On paper, the purpose of a fence seems pretty straightforward. Your clients will either desire or have a fence for the following reasons:
- Demarcating property
- Keeping passerby/animals off of the property
Fully understanding how this element factors into house pricing and appeal is key for any real estate agent to master. Here’s a full rundown on the pros and cons of fencing.
The Advantages of Having A Fence
Let’s showcase a brief list of major advantages of a fence around a house, from an agent’s perspective:
- Additional privacy in the yard from neighbors
- Added aesthetic appeal, especially depending on the fencing material
- The ability to preserve plants/landscaping work from animals
- Noise reduction from roads, etc.
- Containment of children and pets for safety purposes
While these are all useful benefits, they are going to mean more to certain types of clients than others. For example, a family moving into a busy area will almost certainly want a fence in order to protect their children while they are in the yard. Those who have a marked interest in outdoor entertainment will also likely want a fence. Be sure to talk to your clients about what they want out of their yard.
Do Fences Increase Property Value?
Fences are desirable, but do they really reflect this in terms of your client’s sale price? Not necessarily. Compared to other outdoor and indoor additions, fences aren’t a huge mover in terms of price. However, there are exceptions, particularly if the client is willing to invest in more expensive materials and designs.
So, to answer the question, a cheap vinyl fence isn’t likely to increase property value. More expensive/appealing wooden and metal fences may help, especially if they match the rest of the aesthetic of the home. However, fences are still a motivating factor for a lot of buyers.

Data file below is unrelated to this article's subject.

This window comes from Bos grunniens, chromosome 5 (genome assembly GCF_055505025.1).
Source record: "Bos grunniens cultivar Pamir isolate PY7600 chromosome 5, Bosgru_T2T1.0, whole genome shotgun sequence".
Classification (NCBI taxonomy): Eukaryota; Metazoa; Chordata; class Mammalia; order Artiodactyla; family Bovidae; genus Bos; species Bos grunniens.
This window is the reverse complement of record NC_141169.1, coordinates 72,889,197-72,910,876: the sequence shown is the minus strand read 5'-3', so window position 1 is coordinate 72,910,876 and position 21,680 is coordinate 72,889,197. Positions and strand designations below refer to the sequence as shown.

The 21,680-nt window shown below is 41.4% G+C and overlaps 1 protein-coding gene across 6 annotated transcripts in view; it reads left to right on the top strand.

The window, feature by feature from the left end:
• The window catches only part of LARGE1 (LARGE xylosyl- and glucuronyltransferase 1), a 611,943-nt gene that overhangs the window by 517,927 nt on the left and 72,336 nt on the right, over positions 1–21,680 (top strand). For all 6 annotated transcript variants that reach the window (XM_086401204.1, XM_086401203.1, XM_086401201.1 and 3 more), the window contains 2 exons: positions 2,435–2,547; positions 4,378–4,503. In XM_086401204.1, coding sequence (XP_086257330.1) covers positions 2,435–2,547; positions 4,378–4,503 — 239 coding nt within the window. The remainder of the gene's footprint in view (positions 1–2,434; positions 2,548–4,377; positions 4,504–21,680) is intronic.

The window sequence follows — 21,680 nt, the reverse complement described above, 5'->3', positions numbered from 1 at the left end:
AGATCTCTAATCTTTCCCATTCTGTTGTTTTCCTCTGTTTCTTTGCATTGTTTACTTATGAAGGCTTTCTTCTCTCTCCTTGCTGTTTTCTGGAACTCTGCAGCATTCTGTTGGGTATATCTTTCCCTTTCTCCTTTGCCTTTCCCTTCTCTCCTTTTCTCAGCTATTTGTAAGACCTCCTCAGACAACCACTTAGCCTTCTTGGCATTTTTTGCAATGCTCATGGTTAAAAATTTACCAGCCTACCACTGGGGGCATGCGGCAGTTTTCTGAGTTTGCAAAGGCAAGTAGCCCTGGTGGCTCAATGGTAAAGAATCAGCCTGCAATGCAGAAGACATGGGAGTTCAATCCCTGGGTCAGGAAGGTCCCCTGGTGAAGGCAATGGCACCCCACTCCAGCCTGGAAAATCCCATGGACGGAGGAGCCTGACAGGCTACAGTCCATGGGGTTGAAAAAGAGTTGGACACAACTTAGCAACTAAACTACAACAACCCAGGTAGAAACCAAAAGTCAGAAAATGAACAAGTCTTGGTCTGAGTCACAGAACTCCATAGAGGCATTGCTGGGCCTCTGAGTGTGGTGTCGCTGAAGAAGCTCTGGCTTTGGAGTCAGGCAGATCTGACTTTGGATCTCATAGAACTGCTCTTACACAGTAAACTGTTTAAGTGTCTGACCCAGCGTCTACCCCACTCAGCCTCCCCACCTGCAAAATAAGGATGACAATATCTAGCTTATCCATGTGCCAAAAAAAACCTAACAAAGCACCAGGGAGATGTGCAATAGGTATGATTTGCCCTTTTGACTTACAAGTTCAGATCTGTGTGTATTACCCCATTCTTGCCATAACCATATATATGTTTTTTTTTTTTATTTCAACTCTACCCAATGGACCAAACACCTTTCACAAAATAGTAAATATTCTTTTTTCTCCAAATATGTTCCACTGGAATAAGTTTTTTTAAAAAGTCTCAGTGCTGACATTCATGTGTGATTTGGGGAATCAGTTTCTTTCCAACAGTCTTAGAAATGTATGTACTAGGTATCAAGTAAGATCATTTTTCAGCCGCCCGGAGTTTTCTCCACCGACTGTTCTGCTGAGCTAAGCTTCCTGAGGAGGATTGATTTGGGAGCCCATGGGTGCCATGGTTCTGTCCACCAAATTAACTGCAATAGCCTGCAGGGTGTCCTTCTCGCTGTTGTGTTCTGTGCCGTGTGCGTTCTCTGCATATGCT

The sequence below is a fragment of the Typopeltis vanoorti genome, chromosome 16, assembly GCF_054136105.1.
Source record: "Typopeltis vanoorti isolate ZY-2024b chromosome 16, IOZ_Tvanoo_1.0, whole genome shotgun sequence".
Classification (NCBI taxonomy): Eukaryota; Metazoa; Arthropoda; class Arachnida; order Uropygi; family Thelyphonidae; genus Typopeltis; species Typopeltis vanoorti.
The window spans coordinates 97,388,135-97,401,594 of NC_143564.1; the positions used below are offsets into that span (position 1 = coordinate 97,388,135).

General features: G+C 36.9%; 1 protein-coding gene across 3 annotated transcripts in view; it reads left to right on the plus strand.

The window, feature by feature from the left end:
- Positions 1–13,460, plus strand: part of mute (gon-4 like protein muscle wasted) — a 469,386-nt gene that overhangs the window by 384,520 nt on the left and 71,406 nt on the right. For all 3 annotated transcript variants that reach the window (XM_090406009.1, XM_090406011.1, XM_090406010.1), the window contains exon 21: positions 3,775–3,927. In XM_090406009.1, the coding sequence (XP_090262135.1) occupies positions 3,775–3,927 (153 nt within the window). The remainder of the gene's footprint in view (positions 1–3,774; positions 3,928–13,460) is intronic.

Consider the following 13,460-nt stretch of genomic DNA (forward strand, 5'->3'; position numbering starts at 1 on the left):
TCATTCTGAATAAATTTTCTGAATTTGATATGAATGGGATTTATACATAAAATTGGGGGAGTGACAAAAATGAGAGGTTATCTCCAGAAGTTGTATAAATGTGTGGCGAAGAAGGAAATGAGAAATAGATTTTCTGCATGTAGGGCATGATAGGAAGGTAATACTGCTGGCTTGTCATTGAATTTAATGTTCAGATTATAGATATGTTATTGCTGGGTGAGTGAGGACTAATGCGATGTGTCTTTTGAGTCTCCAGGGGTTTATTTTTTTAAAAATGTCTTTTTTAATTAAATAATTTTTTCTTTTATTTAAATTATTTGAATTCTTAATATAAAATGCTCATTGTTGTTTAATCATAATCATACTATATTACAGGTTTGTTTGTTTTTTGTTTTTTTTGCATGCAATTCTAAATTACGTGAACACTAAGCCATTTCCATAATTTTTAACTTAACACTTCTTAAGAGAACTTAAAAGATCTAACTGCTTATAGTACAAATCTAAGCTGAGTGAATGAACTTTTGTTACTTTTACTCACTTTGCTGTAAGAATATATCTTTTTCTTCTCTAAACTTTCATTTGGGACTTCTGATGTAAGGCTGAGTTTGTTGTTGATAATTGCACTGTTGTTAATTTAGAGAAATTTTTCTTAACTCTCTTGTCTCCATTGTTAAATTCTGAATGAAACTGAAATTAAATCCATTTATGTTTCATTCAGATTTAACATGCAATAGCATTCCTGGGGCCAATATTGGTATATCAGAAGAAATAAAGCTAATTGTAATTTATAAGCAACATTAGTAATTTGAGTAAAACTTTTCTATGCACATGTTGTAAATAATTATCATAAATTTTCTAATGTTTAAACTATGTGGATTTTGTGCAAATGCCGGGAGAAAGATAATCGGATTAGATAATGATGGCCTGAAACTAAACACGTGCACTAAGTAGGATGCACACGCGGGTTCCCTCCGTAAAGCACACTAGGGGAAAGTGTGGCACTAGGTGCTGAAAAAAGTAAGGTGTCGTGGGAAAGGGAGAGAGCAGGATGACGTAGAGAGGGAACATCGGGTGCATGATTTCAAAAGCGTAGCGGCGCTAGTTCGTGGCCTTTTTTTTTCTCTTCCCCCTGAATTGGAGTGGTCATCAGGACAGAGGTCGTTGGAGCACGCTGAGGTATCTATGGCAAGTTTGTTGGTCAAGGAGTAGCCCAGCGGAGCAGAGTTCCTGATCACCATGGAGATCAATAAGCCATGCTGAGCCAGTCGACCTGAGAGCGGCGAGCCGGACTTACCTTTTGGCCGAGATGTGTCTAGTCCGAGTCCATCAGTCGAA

So, Fence or No Fence?
We’ve laid out the benefits, but we should mention the disadvantages of fences before guiding your clients towards a final decision.
This is probably the biggest drawback of a fence. Even after erecting it, you still need to maintain it in order to make sure the fence is clean and structurally sound. This also presents added landscaping work, like removing weeds growing around the base of the fence.
The more expensive fences we discussed represent both a price upfront, as well as the cost of upkeep. If a piece of a fence falls due to a storm, you need to pay to replace them as well.
If one neighbor wants a fence while the other doesn’t, this can be a source of friction between parties.
So, should your clients invest in a fence? It depends on the nearby areas and the type of buyers they want to target. For families or people with pets, fences are almost a necessity. Buyers agents and property investment consultants need to fully understand the different elements that may impact the value of a property their clients own or are considering purchasing. A privacy fence is a part of that. However, there are a lot of other elements that they need to consider as well. For example, real estate telemarketing data helps you connect with these clients in the first place, so you can put that expertise to use.